Platformland October 2021
These newsletters are restarting properly now. By accident rather than design, this one’s very digital identity heavy, must be something in the water …
🇺🇸 Login.gov is getting a big investment.
🇦🇺 Australia’s federal government has released draft legislation on digital identity. (Full PDF version here). It proposes allowing use by the private sector, as well as state & territory gov, and for non government entities to be able to issue identities. There would be a new oversight authority reappointed every 5 years that cannot be ‘directed’, to give it some distance from ministerial control. It promises some recourse role for the authority in helping the public if their identity is misused, fines for misuse of the trust mark or moving identity data outside Australia, and an Estonian style ‘dashboard’ to allow visibility over the consents they have provided. The legislation also states that UX must be ’understandable and accessible’.
🇮🇳 India has announced a Health ID number for all, along with digital health records. There’s not much included in the announcement about the digital health records, but back in May the National Health Authority was hiring people with experience of FHIR and other health standards. The Health ID can be linked to Aadhaar, but doesn’t currently have to be, although it has just been mandated for some tax refunds, following on from mandation of some state welfare programs earlier in the year.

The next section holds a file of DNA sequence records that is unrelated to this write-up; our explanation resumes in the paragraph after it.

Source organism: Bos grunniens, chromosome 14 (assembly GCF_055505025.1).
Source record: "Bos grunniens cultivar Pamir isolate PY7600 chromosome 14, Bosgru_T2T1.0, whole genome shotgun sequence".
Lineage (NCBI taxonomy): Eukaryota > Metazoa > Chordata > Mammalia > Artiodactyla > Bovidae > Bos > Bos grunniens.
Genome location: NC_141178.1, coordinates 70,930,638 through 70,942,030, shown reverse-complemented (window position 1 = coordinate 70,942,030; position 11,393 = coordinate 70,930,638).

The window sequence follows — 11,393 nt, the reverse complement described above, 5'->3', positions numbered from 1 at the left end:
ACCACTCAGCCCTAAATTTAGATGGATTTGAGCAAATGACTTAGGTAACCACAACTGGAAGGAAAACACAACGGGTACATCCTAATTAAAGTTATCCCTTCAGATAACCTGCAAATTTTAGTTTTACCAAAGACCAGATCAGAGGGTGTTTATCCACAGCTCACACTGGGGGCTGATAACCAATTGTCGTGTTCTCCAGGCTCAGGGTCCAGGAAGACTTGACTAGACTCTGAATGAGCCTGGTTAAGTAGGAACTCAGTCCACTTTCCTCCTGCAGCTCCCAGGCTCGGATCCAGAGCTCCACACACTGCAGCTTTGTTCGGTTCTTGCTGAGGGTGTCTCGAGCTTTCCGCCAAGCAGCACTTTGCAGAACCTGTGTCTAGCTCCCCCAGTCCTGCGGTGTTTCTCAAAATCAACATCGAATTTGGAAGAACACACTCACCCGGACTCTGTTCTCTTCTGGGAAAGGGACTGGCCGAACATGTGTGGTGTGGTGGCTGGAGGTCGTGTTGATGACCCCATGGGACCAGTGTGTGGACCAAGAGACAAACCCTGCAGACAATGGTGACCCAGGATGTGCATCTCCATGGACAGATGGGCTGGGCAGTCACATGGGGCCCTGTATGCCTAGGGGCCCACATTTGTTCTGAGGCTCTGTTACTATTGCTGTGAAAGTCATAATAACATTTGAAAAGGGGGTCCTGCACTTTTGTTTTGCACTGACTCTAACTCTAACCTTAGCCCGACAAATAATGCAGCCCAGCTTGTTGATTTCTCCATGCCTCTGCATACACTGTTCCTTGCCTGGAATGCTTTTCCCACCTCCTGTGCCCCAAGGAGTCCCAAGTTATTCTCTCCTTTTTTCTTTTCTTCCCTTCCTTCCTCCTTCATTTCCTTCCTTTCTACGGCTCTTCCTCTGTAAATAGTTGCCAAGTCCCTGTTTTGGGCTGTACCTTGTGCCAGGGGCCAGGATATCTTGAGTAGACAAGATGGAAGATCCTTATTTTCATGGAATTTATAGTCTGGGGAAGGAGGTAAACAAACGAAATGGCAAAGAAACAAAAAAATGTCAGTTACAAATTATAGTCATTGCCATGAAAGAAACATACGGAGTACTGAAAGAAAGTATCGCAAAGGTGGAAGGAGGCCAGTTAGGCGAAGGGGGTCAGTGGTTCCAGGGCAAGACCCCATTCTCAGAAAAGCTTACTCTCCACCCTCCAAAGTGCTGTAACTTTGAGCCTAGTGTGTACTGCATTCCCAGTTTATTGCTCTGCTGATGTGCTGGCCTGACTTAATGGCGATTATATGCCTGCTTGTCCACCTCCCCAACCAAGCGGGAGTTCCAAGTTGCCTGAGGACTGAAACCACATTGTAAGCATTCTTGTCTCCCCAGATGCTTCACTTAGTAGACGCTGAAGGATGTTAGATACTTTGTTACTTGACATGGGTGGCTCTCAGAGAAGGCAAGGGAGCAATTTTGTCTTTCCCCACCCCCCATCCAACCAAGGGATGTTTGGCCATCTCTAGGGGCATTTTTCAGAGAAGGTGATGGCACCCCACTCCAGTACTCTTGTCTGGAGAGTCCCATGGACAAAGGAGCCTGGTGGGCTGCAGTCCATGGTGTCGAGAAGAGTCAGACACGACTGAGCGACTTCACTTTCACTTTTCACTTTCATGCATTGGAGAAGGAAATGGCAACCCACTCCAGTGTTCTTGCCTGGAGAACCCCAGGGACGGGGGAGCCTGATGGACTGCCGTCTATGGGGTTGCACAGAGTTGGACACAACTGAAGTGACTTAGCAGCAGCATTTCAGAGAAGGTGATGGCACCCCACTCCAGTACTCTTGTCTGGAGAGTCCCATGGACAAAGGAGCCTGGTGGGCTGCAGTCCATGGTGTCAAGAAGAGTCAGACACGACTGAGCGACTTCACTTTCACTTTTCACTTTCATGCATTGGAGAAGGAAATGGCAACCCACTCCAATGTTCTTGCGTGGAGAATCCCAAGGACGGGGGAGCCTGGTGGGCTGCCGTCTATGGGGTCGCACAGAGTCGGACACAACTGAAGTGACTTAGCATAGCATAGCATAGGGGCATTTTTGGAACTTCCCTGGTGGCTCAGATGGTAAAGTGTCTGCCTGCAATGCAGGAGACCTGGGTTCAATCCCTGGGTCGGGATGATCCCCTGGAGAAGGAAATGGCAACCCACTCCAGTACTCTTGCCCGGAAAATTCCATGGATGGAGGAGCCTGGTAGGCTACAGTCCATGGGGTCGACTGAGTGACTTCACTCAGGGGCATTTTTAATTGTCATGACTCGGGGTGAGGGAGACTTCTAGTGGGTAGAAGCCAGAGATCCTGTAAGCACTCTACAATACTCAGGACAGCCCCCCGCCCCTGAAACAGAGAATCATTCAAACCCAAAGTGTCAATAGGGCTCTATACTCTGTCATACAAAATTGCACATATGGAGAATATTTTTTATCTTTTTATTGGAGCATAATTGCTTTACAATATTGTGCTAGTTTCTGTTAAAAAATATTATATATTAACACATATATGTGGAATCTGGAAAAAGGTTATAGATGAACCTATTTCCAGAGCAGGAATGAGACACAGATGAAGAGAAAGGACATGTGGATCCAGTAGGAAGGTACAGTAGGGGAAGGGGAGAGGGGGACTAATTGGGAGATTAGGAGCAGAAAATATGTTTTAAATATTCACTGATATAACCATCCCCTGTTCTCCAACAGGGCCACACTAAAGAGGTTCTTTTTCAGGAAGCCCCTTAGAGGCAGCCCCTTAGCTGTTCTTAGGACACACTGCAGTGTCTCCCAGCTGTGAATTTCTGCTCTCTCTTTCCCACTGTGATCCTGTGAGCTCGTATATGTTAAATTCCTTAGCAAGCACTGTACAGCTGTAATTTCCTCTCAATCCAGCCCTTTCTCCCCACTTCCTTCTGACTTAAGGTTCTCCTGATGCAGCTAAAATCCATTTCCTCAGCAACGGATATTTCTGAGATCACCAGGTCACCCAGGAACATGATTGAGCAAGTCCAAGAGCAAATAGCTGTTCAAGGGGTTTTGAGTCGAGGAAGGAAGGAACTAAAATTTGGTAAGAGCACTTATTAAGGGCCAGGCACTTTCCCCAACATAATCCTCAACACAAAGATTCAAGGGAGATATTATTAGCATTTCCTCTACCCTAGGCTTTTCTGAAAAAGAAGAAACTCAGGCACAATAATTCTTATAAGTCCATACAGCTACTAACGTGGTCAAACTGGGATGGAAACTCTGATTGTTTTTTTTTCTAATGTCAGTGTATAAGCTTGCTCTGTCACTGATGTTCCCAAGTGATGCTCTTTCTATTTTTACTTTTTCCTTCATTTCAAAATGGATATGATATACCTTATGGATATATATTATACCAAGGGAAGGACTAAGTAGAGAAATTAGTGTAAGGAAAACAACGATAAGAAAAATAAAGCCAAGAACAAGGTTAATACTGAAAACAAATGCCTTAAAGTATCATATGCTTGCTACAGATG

🇬🇧 The UK’s driving licence is going digital. There’s currently vagueness about the implementation. Will it be a siloed app, or part of a digital wallet? (Driving licences being far from the only license that government issues) Will it meet emerging open data standards around digital credentials, or go bespoke?
🇬🇧 The UK’s Ministry of Justice has released a video showing how its Form Creator platform works.
🇳🇿 The New Zealand government has published research findings from their digital identity programme. Main themes were: trust and confidence (includes Māori perspective); privacy and security; ease of use; data control and minimisation.
🇨🇦 Back in February, Canada’s GC Notify reached Beta, having sent nearly 9 million notifications.
🇦🇺… while in July, Australia’s DTA shut their instance down.
🌍 In February, the Nordic Institute for Interoperability Solutions started researching how to measure the carbon emissions of the X-Road platform.
The practice of platforms
Occasional links to blog posts where people talk about what’s different about the job of making platforms…
This is a great review, from the Project on Digital Era Government at the Harvard Kennedy School, on the range of choices that open-source platforms have when it comes to building a community of interest around a code-base.
Sharing, reuse and forking …
Estonia and the European Commission are collaborating on a javas library for digital signatures. It is used as part of Estonia’s digital identity card system, but it looks like it is being adopted more widely as a way to meet European standards.
Designing the bits in-between
Designing the public facing parts of shared platforms is designing the liminal. It’s about designing the seams.
The UK Government Digital Service have been sharing some early prototypes of how their sign-in and account platforms might slot into a user journey.